Thanks to Mrs Spelman for recording this message for us, and for risking a bad hair day on our behalf! I know how it feels – every day is a bad hair day for me...
PS Here's a little piece that I did for Farming Today.
I have broken with tradition today and have invited a guest blogger, our Youth and Education PR Officer, Caroline Offord, to talk about our exciting Every Child Outdoors activities:
“Having access to discover, learn and play outdoors was an essential part of my childhood. I spent hours playing outside, pretending the tree at the end of our garden was The Magic Faraway Tree and would whisk me off to strange new worlds or that the circle of toadstools was a fairy ring and if I sat still and watched closely, one day I’d see them.
I never did see the fairies and apart from muddy knees and grass stains, I was never transported to faraway lands. But I always appreciated the wildlife around me a little bit more from having had the chance to explore and play outside.
We’ve all heard the stories of unhealthy, inactive children attached to their computers and mobile phones. Children today – and many adults too – have less contact with the natural environment than any previous generation, this is despite all the evidence about the positive impacts contact with nature brings to a child’s education, health and wellbeing.
If a child hasn’t ever got their hands mucky, climbed a tree, discovered the darkness of a cave or felt sand between their toes, how can we expect them to care enough to protect wildlife?
Recent research by the RSPB found that there is overwhelming support for getting every child outdoors, with 92 per cent of the public agreeing that experiences of nature are still important to children today.
More than four out of five people also agreed that schools should play a role in providing them to all children.
We believe that every child should have access to nature and tomorrow (Friday), the RSPB, the Field Studies Council and the Wildfowl & Wetlands Trust will respond to this demand by opening the doors to all their teaching sites and centres.
The RSPB President, Kate Humble, has given her support to the event. See how she got on at our Ynys-hir Nature Reserve with children from Warren Farm Primary School in our video:
School children have invited their local MP to come along and share an outdoor learning experience with them at our field teaching sites as part of a UK-wide initiative to get every child outdoors.
We hope these MPs will get their hands dirty and their feet mucky and see first-hand the enormous benefits to be gained from regular contact with nature for children and become champions for learning outside the classroom.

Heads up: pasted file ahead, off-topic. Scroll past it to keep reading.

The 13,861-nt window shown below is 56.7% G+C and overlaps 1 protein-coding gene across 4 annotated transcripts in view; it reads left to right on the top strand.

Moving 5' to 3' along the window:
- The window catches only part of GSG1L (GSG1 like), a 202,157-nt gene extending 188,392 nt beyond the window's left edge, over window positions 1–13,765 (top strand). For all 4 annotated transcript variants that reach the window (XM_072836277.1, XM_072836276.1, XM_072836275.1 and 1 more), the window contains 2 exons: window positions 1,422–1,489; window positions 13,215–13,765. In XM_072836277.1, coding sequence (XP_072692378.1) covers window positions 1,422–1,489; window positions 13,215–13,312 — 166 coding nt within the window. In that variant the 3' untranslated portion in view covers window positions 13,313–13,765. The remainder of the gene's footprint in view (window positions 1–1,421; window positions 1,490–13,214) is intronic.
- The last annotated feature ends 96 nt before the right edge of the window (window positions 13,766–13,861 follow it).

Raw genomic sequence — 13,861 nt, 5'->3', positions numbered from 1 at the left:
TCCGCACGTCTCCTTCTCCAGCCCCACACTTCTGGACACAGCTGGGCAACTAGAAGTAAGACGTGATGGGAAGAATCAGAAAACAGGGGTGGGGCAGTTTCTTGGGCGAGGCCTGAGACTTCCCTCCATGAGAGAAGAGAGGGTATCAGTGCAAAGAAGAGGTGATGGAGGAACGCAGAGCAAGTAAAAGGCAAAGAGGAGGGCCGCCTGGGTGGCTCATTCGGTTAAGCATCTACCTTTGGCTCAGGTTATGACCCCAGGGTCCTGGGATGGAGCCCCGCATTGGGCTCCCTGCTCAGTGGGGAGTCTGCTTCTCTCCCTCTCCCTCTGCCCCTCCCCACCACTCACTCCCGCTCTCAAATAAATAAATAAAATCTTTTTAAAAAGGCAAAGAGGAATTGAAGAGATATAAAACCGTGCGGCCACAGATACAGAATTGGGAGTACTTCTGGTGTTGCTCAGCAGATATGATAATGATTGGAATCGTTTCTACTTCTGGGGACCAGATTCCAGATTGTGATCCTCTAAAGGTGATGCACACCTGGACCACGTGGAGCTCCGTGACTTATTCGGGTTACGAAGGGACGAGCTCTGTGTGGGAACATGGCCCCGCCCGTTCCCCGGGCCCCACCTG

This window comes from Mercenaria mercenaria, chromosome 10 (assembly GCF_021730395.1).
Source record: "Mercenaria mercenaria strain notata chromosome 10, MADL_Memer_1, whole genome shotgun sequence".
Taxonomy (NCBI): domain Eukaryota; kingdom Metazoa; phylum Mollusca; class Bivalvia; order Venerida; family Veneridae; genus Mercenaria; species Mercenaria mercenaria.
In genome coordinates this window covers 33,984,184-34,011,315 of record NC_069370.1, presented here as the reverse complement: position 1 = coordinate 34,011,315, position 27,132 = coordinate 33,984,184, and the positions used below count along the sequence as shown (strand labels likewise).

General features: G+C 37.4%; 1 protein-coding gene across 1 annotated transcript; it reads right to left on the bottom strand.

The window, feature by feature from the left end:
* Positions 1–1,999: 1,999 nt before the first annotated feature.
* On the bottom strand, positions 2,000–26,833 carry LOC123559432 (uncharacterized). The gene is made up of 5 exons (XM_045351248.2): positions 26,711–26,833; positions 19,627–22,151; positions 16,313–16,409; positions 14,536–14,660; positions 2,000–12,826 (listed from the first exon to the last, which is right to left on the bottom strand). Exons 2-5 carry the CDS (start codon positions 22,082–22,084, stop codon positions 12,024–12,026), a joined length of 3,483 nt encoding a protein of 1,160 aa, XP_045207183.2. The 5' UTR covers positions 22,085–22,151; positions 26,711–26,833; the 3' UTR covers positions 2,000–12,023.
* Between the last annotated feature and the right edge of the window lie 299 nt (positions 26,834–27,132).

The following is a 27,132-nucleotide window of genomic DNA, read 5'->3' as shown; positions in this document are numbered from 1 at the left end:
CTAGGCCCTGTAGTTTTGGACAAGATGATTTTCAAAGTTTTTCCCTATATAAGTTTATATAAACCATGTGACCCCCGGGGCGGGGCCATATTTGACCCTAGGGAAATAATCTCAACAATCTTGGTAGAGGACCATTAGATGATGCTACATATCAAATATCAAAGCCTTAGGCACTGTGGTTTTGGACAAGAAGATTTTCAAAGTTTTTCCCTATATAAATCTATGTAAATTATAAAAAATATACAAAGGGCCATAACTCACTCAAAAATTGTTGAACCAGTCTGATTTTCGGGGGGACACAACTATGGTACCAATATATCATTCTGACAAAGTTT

We were encouraged by the recent commitments made by Government in their Natural Environment White Paper to remove unnecessary rules and barriers to learning in the natural environment.
The RSPB is calling for three things: more room in the curriculum for this type of education, for teachers to be trained to feel confident and competent to teach outside the classroom, and for there to be a clear message from government that this kind of education is a vital part of children’s development.
We know that all children, given the right opportunity, love nature and being outdoors. It is vital they are given the opportunity, whether through their family or their school to benefit from real life “hands on” experiences where they can see, hear, touch and explore the world around them.
And, maybe one day, they’ll be luckier than me at spying those fairies!”
Thanks, Caroline! I’m looking forward to taking part in this. Tomorrow I’ll be at our Rainham reserve, where I’ll be joined by two local MPs, Jackie Price-Doyle and John Cruddas. I’ll tell you all about it, as I’m sure I’ll get my hands dirty...
In my early twenties, I had the pleasure of dressing up as a rhino for a fundraising event. My reward? Small talk and a hug from the supermodel, Helena Christenson. I was volunteering at the time with a small charity dedicated to raising funds for conservation projects around the world. Given this experience, you can see why I have always been a fan of volunteering.
Today is the start of national volunteering week in what has been dubbed by the UN as the international year of volunteering. Tomorrow, I am speaking at an event at the Hay Literary Festival on the Big Society and volunteering. I am sure that folk will want to explore the following question: as the State gets smaller (through economic necessity and political preference), can and should we expect more people to step up and do more to deliver the things that society wants and needs?
The RSPB, like many NGOs, is rooted in volunteering. Last year nearly 17,000 people contributed collectively just under a million hours of their time. This is equivalent to an extra 536 full time staff working for the RSPB. These brilliant people have helped us to manage our nature reserves, support bird surveys and raise money for us. But there are more people out there prepared to make a difference. More than 600,000 people gave up an hour of their time last January to record the birds they saw in their garden as part of Big Garden Bird Watch and nearly 750,000 of our members have now supported at least one of our campaigns.
So the RSPB believes that people can and do make a difference through gifts of their time. But, on its own, this will never be enough to save the planet. We and our supporters will never (if only!) be able to get our hands on some the levers of that drive change. We cannot change policy, we cannot legislate and we are limited in our ability to raise funds to provide incentives. Yes, in these uncertain times, we can and should step up to do more, but we need the State (even if it is considerably smaller) to remain active – to be prepared to intervene and do the things that only governments can do.
This may seem out of step with current tide of political thinking, but it was Rt Hon John Gummer who inspired this approach. And, sad though it is, simply hugging a supermodel to raise funds for rhino conservation will never be enough to save the rhino.